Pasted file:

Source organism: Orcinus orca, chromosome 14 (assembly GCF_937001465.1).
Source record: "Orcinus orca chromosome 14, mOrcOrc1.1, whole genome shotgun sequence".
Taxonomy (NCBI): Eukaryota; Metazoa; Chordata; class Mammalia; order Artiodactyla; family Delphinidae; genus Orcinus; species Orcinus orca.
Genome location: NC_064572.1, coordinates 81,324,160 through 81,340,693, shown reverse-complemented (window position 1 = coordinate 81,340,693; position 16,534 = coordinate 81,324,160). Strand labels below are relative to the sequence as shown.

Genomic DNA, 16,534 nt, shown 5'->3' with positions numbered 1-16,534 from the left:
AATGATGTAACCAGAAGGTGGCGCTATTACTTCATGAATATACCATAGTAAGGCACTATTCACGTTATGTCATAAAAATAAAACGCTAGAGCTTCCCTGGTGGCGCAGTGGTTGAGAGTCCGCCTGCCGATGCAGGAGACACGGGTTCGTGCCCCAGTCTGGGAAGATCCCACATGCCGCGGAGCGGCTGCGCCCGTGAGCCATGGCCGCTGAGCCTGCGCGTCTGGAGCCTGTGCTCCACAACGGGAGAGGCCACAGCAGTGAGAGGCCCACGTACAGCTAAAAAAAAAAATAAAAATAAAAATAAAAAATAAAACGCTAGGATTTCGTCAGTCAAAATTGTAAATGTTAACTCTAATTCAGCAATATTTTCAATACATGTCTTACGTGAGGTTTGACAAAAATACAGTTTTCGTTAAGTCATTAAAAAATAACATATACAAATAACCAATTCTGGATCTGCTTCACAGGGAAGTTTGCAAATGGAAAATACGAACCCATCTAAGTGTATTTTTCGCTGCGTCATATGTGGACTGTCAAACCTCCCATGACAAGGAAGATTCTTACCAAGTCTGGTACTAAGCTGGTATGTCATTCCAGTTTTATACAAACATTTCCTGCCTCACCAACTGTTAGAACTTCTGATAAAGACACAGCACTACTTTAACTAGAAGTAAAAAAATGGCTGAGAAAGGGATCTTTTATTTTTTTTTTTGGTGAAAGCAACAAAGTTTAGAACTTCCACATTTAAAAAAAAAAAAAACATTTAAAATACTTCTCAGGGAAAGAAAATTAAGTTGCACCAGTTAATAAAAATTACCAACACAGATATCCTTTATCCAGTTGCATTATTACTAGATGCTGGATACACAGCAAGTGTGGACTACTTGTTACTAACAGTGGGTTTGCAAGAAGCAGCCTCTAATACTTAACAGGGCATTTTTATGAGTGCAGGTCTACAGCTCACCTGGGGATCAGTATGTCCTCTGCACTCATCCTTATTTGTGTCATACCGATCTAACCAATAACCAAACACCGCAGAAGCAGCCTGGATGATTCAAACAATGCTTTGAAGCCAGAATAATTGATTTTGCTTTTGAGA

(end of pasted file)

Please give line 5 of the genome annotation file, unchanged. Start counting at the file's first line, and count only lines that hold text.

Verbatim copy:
Genomic DNA, 16,534 nt, shown 5'->3' with positions numbered 1-16,534 from the left: